SOM – Service Obtainable Market or Share of Market
This is a proportion of the SAM figure. It’s the number you can realistically acquire with your product or service. It’s your realistic, short-term target.
Here’s an example:
You’re introducing a new lager to the global market. Your TAM is anyone who drinks lager anywhere in the world. You’re starting your distribution in the UK, to bars and restaurants, and have decided that your product is a premium lager for those willing-in to pay a little more. This is your SAM. You have some competition as you are unlikely to have a monopoly. The market share you reasonably expect to acquire is your SOM.
TAM = Total lager market
SAM = Premium lager drinkers located in the UK
SOM = your share of those premium lager drinkers
How to calculate your TAM, SAM and SOM
For the most part, you’ll be using the same sources as identified for the Market Opportunity Evidence approach. The trick is being able to find the right figures, that all revolve around one market. More often than not it’s not black and white, and there’s not one report that will give you everything you need.
It’s typically the case you’ll need to do some of your own calculations. Let’s take the example above, and work out the TAM, SAM and SOM.
It’s was quite simple to find the value of the Lager Market worldwide. It’s $366.94bn as stated in this report. That’s the TAM sorted.
Getting to the SAM was a little trickier, it wasn’t easy to find the UK lager market size without having to spend lots of money on reports that wouldn’t necessarily give us the answer. However, it’s was easy to find the total annual expenditure on beer in the UK here. It’s £5.6bn. And this report shows that 69% of on-trade beer sold in the UK is lager, and of that 35% is premium lager.
So, my SAM can be calculated as:
(£5.6bn x 69%) x 35%
Making my SAM £1.35bn
It took a little while to figure out (about 30 minutes), but once we’d found a report that stated the market share of lager vs total beer, and premium lager vs all lager, we knew all we needed to find was the total value of beer sold in the UK.
This is where it’s tempting to over-predict. Founders think they’ll get a much larger share of the market than what is reasonable, which inflates their forecasts and valuations. A little bit of research here – both primary and secondary – will go a long way to make sure your prediction is realistic.
Typically, you wouldn’t expect to see a prediction above 1% market share – unless you have a very good reason.
In our example, this report shows how 48% of the lager market is dominated by three bands. Leaving all the rest to share 52% between them. While this report suggests over 2,500 new beer products have been launched in 5 years. Therefore, a SOM of less than 1% would be realistic, perhaps 0.5% of the market in 5 years is believable.
Note: at this point, we’re guessing and if this were our business, we’d be spending time talking to industry experts to validate this assumption.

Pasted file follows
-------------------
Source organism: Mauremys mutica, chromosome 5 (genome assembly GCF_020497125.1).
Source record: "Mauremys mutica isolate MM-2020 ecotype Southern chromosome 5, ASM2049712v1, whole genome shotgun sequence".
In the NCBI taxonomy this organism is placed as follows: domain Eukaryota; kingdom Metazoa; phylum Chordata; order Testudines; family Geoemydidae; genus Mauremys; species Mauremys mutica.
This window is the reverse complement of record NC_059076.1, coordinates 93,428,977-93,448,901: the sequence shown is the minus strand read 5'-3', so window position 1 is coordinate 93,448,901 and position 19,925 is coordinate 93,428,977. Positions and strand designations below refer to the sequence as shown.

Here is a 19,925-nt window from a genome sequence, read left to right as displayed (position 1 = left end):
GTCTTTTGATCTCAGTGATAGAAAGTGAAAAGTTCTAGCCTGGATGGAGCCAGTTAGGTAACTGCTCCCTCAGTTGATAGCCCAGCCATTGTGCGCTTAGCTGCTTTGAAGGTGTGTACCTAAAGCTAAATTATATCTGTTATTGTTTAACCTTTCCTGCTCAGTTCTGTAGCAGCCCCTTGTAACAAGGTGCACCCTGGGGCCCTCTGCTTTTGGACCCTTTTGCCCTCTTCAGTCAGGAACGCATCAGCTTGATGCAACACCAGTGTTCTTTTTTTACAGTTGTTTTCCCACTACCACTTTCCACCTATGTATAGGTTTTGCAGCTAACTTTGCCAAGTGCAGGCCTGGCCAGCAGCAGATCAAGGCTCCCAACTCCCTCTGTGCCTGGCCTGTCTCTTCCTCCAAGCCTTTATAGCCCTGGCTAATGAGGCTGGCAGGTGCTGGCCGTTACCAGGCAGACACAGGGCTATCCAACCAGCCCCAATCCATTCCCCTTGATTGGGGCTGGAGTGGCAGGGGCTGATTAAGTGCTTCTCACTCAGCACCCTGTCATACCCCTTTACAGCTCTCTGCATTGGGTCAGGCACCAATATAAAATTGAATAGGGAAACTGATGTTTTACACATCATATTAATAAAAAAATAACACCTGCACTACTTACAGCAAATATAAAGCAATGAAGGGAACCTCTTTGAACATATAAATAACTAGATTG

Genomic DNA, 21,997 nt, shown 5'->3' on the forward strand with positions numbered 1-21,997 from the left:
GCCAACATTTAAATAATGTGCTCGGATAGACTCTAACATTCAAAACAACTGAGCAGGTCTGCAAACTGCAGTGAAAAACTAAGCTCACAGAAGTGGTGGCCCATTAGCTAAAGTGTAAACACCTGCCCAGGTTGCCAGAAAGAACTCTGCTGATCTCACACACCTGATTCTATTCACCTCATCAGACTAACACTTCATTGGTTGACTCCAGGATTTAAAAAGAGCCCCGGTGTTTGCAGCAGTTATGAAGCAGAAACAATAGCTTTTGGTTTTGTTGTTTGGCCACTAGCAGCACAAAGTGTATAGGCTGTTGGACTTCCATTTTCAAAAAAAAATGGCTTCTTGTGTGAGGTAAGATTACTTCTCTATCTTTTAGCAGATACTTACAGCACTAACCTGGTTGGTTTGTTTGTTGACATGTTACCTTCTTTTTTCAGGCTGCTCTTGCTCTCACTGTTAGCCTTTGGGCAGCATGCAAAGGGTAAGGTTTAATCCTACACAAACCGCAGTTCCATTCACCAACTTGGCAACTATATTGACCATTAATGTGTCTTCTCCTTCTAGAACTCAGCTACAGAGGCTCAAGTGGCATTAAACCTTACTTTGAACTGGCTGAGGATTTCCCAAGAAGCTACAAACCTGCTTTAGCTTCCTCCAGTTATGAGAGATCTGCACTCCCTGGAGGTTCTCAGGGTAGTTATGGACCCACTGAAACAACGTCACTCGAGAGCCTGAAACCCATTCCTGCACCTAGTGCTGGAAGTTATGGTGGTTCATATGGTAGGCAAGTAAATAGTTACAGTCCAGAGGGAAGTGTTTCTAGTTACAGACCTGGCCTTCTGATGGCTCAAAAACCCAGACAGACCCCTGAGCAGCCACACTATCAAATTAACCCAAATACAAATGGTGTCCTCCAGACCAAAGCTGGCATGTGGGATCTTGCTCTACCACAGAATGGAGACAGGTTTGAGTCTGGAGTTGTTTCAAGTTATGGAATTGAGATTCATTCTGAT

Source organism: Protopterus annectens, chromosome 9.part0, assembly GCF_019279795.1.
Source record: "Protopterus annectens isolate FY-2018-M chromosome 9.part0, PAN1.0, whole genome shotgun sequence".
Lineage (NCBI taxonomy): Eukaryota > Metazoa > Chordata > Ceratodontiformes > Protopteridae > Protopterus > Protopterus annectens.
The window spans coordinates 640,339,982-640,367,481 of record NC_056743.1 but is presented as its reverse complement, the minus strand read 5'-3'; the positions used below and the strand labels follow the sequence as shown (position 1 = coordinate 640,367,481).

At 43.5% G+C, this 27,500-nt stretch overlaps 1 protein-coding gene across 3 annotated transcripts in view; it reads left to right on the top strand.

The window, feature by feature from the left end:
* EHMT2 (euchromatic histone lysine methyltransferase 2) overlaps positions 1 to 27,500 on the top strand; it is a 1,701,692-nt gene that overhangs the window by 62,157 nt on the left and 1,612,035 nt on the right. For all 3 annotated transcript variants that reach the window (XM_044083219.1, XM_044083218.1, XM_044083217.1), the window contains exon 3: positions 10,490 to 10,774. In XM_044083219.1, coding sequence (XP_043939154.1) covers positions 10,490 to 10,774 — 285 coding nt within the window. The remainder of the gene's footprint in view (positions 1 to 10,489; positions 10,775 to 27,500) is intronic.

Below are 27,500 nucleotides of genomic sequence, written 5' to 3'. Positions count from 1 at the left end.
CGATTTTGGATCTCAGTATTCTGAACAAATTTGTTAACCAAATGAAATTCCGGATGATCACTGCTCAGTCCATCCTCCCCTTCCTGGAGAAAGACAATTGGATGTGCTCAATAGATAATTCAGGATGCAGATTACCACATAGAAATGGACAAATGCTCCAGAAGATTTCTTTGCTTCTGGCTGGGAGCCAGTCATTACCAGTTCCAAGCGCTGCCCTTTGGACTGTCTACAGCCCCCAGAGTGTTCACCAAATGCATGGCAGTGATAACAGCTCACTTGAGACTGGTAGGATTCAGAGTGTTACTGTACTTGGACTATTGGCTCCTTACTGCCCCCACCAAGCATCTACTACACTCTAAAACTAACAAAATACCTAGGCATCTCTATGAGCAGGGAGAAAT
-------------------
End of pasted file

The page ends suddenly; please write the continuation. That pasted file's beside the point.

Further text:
However, for the purpose of this example, let’s assume we validate my assumption of 0.5% market share to be realistic. This would make my SOM figure £6,750,000.
I now have a realistic assumption to present to an investor, one that’s backed up by research and validated by industry experts. I can also use these figures to inform my financial forecast and valuation.
Here’s how it would look in by business plan or pitch deck:
TAM = $367bn (Global lager market)
SAM = £1.35bn (UK spend on premium lager)
SOM = £6.75m (0.5% of premium lager market)
Here’s an example of how your Market Opportunity slide may look with a good and well researched TAM, SAM and SOM approach.
Don’t forget market growth
If you have market growth figures, it’s good to include these too. The Marston’s On Trade Beer Report 2018 suggests a growth rate for premium lager of 3.7% in the UK. It would be wise to show this to your investors so they can see the industry is getting larger year on year.
What happens if my Market Opportunity research goes wrong?
This is the killer question. It can be heartbreaking to do this research and realise the market is too competitive, or the SAM and SOM are just not large enough to support your ambitions.
If this is the case you have a couple of options:
1. Re-consider your market and revenue model
If the market is too small, perhaps you try to find larger markets or find a way to earn more revenue out of the market you have by changing up the revenue model.
In our example of a new lager brand, perhaps sticking to the UK market is not the end game, perhaps we need to launch into the EU and US in years 3 – 5 to reach more scale. Or perhaps we need to consider adding an additional revenue model and move to “off-trade” revenue by bottling the beer and selling into off-licences and retailers for home consumption.
2. Re-consider your product/market fit
Perhaps the harsh truth of the matter is that your product is pitched at a niche that is just too small to support your revenue requirements. It’s better to know this now than in 2 years when you’ve spent millions in R&D.
But this needn’t be the end, it may just mean you need to go back and re-assess your product/market fit.
Perhaps you make your business model work by re-defining the audience. For example, we’ve had a client that started as a B2C model for their app. They soon realised the market was crowded and the numbers didn’t add up.
By shifting to a B2B2C model they were able to offer a free product to the end consumer, by having their employer pay for it. They were the only app targeted in this way that gave them a great competitive advantage. A decent sales pitch and a few meetings with employers soon validated the new approach and led to an investable market opportunity.
In our lager example, we could look at launching craft beers alongside our premium lager in year 3 giving us access to a new market and new revenues.